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‘Human Capital’ Review: Liev Schreiber And Fine Cast Elevate Multi-Story Drama With Echoes Of Oscar Winner ‘Crash’

Human Capital

Well, it’s certainly no Crash. But that 2004 Oscar-winning Best Picture has a cult of haters it has collected in ensuing years, so hearing the new film Human Capital is not quite up to snuff with that Paul Haggis movie might make them actually think better of it. I liked Crash with its multi-story structure and starry ensemble seeming a fresh take at the time, even though Alejandro González Iñárritu had beaten it to the punch in 2000 with his Oscar-nominated foreign-language film Amores Perros. Both are fine examples of this sub-genre, which was imitated quite a bit after their success but not so much in recent years.


Now director Marc Meyers and prolific screenwriter Oren Moverman aim to change that with Human Capital, which premiered at the Toronto Film Festival and is now on VOD after its simultaneous theatrical release was scrapped thanks to the coronavirus shutdown. The film employs the same idea of a group of people all inter-connected somehow with a tragic accident as each of their stories is told. Actually, this method of storytelling is an age-old device best used in my opinion in Joseph L. Mankewicz’s wonderfully sophisticated and entertaining 1949 Oscar-winning A Letter to Three Wives, but I digress.

Set in upstate New York and based on Stephen Amidon’s 2004 novel (coincidentally coming out the same year as Crash) and then made into a 2013 film from Italian director Paolo Virzi, Human Capital starts with the “accident,” a hit-and-run crash in which a mysterious black SUV sideswipes and causes grave injury to a young father riding a bicycle. It then splits into three different parts, almost separate short films, with characters tied together by returning in Groundhog Day-style fashion to the same awards banquet and one particular table of guests we later learn have a connection with events at the beginning of the film.

The first part centers on Drew Hagel (Liev Schreiber), a businessman hitting tough times who meets Quint Manning (Peter Sarsgaard), a wealthy hedge fund guy who is the father of Jamie (Fred Hechinger), the high school boyfriend of Drew’s daughter Shannon (Maya Hawke). When dropping his daughter off at their house, a need for a tennis partner for Quint leads to a business deal and a pack of lies on Drew’s part in order to get in on the hedge fund. The second part is all about Carrie (Marisa Tomei), Quint’s bored trophy wife, and her attempt to renovate and purchase a large art deco theater complex, and in the midst of embarking on an affair. The third — and best — part revolves around Shannon and a dangerous new boyfriend named Ian (Alex Wolff), who deals drugs at school (Shannon dumps Jamie when she suspects he’s really gay). Ian is in therapy with Shannon’s stepmother Ronnie (Get Out’s Betty Gabriel), who as it turns out is having twins, thereby making Drew’s financial adventure even more pressing.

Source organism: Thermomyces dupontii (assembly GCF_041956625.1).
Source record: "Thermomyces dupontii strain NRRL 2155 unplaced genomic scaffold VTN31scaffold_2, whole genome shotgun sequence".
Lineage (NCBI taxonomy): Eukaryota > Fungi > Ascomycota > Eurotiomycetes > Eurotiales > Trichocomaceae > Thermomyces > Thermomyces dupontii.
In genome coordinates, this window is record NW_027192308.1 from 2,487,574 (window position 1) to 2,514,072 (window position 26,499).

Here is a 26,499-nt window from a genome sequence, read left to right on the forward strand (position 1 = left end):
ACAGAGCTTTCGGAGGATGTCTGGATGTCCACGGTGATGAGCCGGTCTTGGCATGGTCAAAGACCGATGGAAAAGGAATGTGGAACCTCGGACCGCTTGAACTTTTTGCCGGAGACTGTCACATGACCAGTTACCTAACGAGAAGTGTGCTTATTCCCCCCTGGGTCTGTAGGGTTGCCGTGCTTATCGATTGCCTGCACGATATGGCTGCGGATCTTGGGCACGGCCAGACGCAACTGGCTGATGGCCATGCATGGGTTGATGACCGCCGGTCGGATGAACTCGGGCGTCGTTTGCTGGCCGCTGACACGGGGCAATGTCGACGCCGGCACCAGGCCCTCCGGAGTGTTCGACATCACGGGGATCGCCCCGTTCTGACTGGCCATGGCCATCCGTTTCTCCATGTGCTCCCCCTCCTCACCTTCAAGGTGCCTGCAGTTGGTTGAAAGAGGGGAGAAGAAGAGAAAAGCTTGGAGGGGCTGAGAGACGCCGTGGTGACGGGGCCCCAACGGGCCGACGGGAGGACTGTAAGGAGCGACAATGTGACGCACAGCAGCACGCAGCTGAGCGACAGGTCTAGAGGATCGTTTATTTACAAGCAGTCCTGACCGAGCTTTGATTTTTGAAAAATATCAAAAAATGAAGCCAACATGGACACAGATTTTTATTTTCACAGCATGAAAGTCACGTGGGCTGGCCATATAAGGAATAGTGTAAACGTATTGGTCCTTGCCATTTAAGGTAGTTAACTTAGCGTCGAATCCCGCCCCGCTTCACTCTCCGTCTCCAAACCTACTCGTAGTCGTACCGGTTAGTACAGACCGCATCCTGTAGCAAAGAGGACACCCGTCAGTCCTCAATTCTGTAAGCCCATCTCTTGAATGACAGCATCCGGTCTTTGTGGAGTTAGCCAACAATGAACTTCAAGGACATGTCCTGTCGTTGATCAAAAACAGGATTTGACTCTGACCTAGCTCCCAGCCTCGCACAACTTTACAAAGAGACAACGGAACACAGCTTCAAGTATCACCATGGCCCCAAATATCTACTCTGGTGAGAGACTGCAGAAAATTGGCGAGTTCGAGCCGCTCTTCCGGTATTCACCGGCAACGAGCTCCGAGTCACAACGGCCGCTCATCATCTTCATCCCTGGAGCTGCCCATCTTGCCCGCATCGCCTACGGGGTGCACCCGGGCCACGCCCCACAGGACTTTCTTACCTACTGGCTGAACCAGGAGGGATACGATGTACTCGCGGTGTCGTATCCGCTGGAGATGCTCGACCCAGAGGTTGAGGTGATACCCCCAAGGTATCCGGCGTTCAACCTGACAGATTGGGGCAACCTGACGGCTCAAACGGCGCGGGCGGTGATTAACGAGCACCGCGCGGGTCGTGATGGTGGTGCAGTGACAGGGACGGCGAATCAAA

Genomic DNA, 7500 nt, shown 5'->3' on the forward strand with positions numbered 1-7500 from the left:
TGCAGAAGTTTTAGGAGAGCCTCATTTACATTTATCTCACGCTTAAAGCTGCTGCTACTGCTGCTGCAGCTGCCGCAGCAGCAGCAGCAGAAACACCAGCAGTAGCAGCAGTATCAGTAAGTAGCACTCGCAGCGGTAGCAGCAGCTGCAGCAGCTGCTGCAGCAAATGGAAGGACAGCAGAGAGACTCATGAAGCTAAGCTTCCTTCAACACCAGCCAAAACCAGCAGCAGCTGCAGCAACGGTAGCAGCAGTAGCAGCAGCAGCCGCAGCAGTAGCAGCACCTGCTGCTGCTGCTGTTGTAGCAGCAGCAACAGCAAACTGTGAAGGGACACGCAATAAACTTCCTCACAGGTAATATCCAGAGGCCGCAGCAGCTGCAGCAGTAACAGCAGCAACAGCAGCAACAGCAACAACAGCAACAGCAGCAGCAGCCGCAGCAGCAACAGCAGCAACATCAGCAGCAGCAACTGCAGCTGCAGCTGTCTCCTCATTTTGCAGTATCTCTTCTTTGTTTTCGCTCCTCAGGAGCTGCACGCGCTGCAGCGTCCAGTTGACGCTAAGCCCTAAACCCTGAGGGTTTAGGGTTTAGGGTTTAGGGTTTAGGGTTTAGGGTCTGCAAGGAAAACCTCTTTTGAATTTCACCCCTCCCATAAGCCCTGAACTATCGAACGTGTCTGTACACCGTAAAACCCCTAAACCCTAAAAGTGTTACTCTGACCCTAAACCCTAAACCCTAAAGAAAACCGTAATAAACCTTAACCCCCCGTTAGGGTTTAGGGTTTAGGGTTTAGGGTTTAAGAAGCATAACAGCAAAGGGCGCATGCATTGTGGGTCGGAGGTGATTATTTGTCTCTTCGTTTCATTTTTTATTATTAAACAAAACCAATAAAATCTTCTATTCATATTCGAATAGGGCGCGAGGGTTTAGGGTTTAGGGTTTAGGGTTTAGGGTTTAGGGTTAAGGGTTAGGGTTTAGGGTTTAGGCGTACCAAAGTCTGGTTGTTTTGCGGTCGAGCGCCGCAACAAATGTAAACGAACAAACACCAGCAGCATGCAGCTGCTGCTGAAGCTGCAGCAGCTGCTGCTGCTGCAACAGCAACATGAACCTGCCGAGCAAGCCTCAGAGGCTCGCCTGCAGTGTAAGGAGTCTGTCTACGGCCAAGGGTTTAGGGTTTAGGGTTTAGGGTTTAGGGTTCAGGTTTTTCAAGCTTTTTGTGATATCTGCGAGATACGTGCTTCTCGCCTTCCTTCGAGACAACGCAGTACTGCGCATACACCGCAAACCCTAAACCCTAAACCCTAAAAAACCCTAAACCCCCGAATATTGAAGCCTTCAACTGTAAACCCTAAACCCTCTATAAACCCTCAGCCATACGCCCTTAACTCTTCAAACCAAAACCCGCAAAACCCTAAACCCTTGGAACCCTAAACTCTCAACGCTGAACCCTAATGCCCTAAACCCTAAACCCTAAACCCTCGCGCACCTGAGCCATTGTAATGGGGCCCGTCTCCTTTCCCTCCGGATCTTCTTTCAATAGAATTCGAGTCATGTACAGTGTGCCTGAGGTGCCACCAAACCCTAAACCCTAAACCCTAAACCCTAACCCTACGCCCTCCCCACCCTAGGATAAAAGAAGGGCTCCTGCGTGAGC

And like any good mystery the big question becomes just who was it behind the wheel of that SUV?

The sterling cast is the main drawing card here and all acquit themselves nicely, but acting honors belong to Hawke, who manages to take it to another level and lifts the story beyond melodramatic tendencies as she hits the depths of a millennial caught up in events out of her control. Producers are Moverman, Bert Marcus, Trudie Styler, Celine Rattray and Matthew Stillman. I counted about 24 others with executive producer credits as well as about another 10 who have co-producer, associate producer or coordinating producer credits. It takes a village to make an indie, apparently. Vertical Entertainment has U.S. all media, Universal has non-U.S. all media.

Check out my video review above with scenes from the film. Do you plan to see Human Capital? Let us know what you think.

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